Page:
Screening and treatment of hypertension in older adults: less is more?

Anker, Daniela; Santos-Eggimann, Brigitte; Santschi, Valérie; Del Giovane, Cinzia; Wolfson, Christina; Streit, Sven; Rodondi, Nicolas; Chiolero, Arnaud (2018). Screening and treatment of hypertension in older adults: less is more? Public health reviews, 39, p. 26. BMC (part of Springer Nature), United Kingdom 10.1186/s40985-018-0101-z

[img]
Preview
Text
Anker PublicHealthRev 2018.pdf - Published Version
Available under License Creative Commons: Attribution (CC-BY).

Download (873kB) | Preview

Screening and treatment of hypertension is a cornerstone of cardiovascular disease (CVD) prevention. Hypertension causes a large proportion of cases of stroke, coronary heart disease, heart failure, and associated disability and is highly prevalent especially among older adults. On the one hand, there is robust evidence that screening and treatment of hypertension prevents CVD and decreases mortality in the middle-aged population. On the other hand, among older adults, observational studies have shown either positive, negative, or no correlation between blood pressure (BP) and cardiovascular outcomes. Furthermore, there is a lack of high quality evidence for a favorable harm-benefit balance of antihypertensive treatment among older adults, especially among the oldest-old (i.e., above the age of 80 years), because very few trials have been conducted in this population. The optimal target BP may be higher among older treated hypertensive patients than among middle-aged. In addition, among frail or multimorbid older individuals, a relatively low BP may be associated with worse outcomes, and antihypertensive treatment may cause more harm than benefit. To guide hypertension screening and treatment recommendations among older patients, additional studies are needed to determine the most efficient screening strategies, to evaluate the effect of lowering BP on CVD risk and on mortality, to determine the optimal target BP, and to better understand the relationship between BP, frailty, multimorbidity, and health outcomes.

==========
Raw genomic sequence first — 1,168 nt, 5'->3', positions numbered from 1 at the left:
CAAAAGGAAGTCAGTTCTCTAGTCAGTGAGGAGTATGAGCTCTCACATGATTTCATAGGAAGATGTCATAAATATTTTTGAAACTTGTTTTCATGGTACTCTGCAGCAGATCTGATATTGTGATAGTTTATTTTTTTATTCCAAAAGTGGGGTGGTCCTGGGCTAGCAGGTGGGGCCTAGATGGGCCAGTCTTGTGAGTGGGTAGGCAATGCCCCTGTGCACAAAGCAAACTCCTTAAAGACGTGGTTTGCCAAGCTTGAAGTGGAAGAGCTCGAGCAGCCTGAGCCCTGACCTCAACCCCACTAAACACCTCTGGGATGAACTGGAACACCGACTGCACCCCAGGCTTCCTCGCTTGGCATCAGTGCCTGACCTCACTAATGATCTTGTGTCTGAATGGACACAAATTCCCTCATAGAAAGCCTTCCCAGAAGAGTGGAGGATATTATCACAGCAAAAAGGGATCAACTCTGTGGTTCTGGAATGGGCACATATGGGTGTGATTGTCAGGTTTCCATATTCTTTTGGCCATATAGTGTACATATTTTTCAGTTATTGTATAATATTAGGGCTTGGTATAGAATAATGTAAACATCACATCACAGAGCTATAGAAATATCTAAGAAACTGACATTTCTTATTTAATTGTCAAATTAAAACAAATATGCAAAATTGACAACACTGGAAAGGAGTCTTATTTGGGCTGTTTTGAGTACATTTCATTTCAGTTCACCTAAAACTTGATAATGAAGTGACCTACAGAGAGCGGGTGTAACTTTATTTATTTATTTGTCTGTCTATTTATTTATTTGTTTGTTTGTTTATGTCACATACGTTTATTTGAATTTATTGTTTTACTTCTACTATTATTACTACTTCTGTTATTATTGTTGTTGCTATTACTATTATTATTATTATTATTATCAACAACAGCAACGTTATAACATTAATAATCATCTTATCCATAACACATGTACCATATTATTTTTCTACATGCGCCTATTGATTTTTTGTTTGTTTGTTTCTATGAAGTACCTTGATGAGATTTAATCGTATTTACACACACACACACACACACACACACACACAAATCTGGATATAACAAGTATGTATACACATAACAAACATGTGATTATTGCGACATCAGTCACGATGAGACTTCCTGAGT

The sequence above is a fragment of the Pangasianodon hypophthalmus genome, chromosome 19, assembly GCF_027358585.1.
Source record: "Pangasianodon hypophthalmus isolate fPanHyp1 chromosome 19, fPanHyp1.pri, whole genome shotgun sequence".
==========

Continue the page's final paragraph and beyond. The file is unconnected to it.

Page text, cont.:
Item Type:

Journal Article (Review Article)

Division/Institute:

04 Faculty of Medicine > Medical Education > Institute of General Practice and Primary Care (BIHAM)
04 Faculty of Medicine > Department of General Internal Medicine (DAIM) > Clinic of General Internal Medicine > Centre of Competence for General Internal Medicine

Graduate School:

Graduate School for Health Sciences (GHS)

UniBE Contributor:

Anker, Daniela; Del Giovane, Cinzia; Streit, Sven; Rodondi, Nicolas and Chiolero, Arnaud

Subjects:

600 Technology > 610 Medicine & health
300 Social sciences, sociology & anthropology > 360 Social problems & social services

ISSN:

0301-0422

Publisher:

BMC (part of Springer Nature), United Kingdom

Language:

English

Submitter:

Tanya Karrer

Date Deposited:

13 Sep 2018 12:28

Last Modified:

04 Oct 2018 09:57

Publisher DOI:

10.1186/s40985-018-0101-z

PubMed ID:

30186660

Uncontrolled Keywords:

Frailty Hypertension Older adults Screening

BORIS DOI:

10.7892/boris.119946

URI:

https://boris.unibe.ch/id/eprint/119946

Actions (login required)

Edit item Edit item
Provide Feedback